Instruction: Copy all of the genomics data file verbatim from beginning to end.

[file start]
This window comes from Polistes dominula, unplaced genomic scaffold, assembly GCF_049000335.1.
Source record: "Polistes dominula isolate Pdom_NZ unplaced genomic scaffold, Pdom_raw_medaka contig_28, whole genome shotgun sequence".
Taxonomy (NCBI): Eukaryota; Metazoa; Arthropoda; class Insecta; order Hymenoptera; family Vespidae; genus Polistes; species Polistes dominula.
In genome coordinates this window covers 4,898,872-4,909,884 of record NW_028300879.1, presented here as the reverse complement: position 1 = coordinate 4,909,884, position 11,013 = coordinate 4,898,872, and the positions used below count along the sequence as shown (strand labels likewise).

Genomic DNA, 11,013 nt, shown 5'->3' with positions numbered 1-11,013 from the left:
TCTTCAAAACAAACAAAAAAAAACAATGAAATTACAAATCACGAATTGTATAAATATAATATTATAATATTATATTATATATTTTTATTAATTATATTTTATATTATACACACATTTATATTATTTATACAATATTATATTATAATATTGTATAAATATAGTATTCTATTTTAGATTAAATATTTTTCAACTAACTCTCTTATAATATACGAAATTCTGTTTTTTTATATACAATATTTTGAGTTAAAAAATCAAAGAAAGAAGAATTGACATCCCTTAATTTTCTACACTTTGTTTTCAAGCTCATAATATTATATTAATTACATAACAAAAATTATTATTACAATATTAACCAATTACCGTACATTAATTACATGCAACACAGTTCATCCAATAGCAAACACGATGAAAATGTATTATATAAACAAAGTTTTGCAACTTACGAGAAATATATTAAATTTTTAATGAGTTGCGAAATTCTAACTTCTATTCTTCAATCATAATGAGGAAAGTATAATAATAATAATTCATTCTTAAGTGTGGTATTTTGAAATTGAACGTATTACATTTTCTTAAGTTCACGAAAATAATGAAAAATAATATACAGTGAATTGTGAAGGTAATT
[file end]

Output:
This window comes from Polistes dominula, unplaced genomic scaffold, assembly GCF_049000335.1.
Source record: "Polistes dominula isolate Pdom_NZ unplaced genomic scaffold, Pdom_raw_medaka contig_28, whole genome shotgun sequence".
Taxonomy (NCBI): Eukaryota; Metazoa; Arthropoda; class Insecta; order Hymenoptera; family Vespidae; genus Polistes; species Polistes dominula.
In genome coordinates this window covers 4,898,872-4,909,884 of record NW_028300879.1, presented here as the reverse complement: position 1 = coordinate 4,909,884, position 11,013 = coordinate 4,898,872, and the positions used below count along the sequence as shown (strand labels likewise).

Genomic DNA, 11,013 nt, shown 5'->3' with positions numbered 1-11,013 from the left:
TCTTCAAAACAAACAAAAAAAAACAATGAAATTACAAATCACGAATTGTATAAATATAATATTATAATATTATATTATATATTTTTATTAATTATATTTTATATTATACACACATTTATATTATTTATACAATATTATATTATAATATTGTATAAATATAGTATTCTATTTTAGATTAAATATTTTTCAACTAACTCTCTTATAATATACGAAATTCTGTTTTTTTATATACAATATTTTGAGTTAAAAAATCAAAGAAAGAAGAATTGACATCCCTTAATTTTCTACACTTTGTTTTCAAGCTCATAATATTATATTAATTACATAACAAAAATTATTATTACAATATTAACCAATTACCGTACATTAATTACATGCAACACAGTTCATCCAATAGCAAACACGATGAAAATGTATTATATAAACAAAGTTTTGCAACTTACGAGAAATATATTAAATTTTTAATGAGTTGCGAAATTCTAACTTCTATTCTTCAATCATAATGAGGAAAGTATAATAATAATAATTCATTCTTAAGTGTGGTATTTTGAAATTGAACGTATTACATTTTCTTAAGTTCACGAAAATAATGAAAAATAATATACAGTGAATTGTGAAGGTAATT